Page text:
I’m excited to share a really fun pair of trousers with you today!
I’ve secretly been working with Spoonflower to share my thoughts on their latest fabric addition, Dogwood Denim™. I’m sure you’ve heard of them but if not: Spoonflower does print-on-demand, eco-friendly digital printing on fabric. They have thousands of designs to choose from, and a bunch of types of fabric for different applications.
When I first chatted with Spoonflower, I initially felt a little hesitant about testing out printed denim. Was that going to look totally 80s? All I could picture in my head was splatter painted white denim pants. If you lived through the 80s, you know what I’m talking about.
Then it dawned on me… denim is a twill weave, and a print on a twill weave might just look like…. any print on any twill weave! But a nice and sturdy version, since it’s bull denim and 11.6 oz per square yard. That’s pretty hefty. For reference, the Morgan jeans I made Mel are 12.5 oz Cone Mill denim.
And guess what? I was right! No 80s vibe here, these look and feel like a trouser in a nice and beefy cotton twill. Just what I was hoping for. This print is called Tiki Beads 1b by designer Michael Uhlenkott. And it’s amazing! A few shades of brown, from deep deep chocolate to tan, plus a bright turquoise and teal.
So was it a bit of a wacky idea to choose a slim fitting trouser to pair with a heavy weight fabric? Maybe. Do I regret it? Nope! These are quite comfortable to wear.
But what if you’re shy about working with heavier fabrics? To correspond with my project, I did a separate blog post today for Spoonflower giving some of my top tips for working with heavy weight fabrics! 🙂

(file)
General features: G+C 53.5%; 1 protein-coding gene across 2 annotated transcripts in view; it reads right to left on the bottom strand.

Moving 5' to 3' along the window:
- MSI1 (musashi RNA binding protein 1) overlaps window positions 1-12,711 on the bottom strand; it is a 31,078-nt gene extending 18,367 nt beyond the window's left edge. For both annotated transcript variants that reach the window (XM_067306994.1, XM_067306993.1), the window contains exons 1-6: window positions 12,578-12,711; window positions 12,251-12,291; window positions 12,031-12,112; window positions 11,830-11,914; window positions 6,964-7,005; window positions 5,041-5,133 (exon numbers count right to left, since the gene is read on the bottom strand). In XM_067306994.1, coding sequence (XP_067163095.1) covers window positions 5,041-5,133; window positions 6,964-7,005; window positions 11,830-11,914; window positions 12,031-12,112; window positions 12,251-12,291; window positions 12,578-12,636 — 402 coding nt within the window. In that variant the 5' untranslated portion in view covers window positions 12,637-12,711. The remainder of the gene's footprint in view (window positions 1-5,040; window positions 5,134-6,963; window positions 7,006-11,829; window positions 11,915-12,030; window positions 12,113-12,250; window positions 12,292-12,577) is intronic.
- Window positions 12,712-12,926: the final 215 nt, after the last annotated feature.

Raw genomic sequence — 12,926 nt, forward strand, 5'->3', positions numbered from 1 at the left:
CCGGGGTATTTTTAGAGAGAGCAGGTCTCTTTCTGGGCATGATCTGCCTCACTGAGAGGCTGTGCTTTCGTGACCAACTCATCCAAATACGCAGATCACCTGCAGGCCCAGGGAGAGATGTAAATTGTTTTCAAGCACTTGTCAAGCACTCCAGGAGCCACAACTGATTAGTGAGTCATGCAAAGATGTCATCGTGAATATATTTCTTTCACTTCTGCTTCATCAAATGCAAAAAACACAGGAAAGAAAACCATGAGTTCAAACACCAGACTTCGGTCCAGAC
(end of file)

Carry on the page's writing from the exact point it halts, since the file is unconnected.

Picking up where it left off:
Anyway, I used a vintage trouser pattern that I’ve sewn and modified extensively before, Simplicity 4401 (including my denim pedal pushers, tropical seersucker capris, and red twill pants). But all you’d need to achieve a similar look is a slim fitting trouser pattern that’s either not meant for stretch fabrics, or sizing up in a favorite that is. Butterick B5895 would be a good candidate if you sized up! Or maybe the Sew Over It Ultimate Trousers.
Because of the fact that I was working with a heavy fabric, I opted to go with rotating out the waist darts. This pattern has 4 total to remove (2 front, 2 back), but I’d done it before. Subversive Femme has a good blog post for a way to do it. That’s basically the method I use, except with so many darts, I really needed to add back width at the hips and center front/back seams a bit or else I couldn’t get my rear end into the pants. If you take away the space that part of your body would normally fill in (i.e. the darted fabric), you may have to think about giving some of it back. 😉
That all being said: I could have kept the darts with the Dogwood Denim, but since I had 4 on each piece, I just felt that was going to look bulky. In the end I’m glad I omitted them. But if you only had one dart per pattern piece, I think you’d be fine with darts in this fabric! I was just being extra cautious.
Now, let’s talk the fabric. Digitally printed fabric has become more and more popular, especially because it’s so much more eco-friendly than traditional fabric processing (read all about Spoonflower’s statement on sustainability). But it still has drawbacks in terms of durability of the printed design on the fabric over time, especially for cottons. It truth it’s what’s kept me from choosing digitally printed fabric very often… I don’t want to worry about things fading a lot quickly. But the fact that the process is so much better for the earth with very little waste is an extremely compelling reason to try it on occasion! Especially because unique prints are so difficult to come by. And you’re spoiled for choices with Spoonflower.
In full disclosure, I had a bit of a snafu when pre-washing my Dogwood Denim yardage. But I didn’t at first! I had several samples of the denim, and ran them all through the laundry several times, trying to not baby them. I washed and dried them several times, throwing them in with regular laundry. Spoonflower recommends you machine wash their fabric with phosphate-free detergent (my normal detergent), on a gentle cycle with cool or warm water. My normal detergent is phosphate-free, and I used cold water (I don’t have a cool option) on a gentle cycle.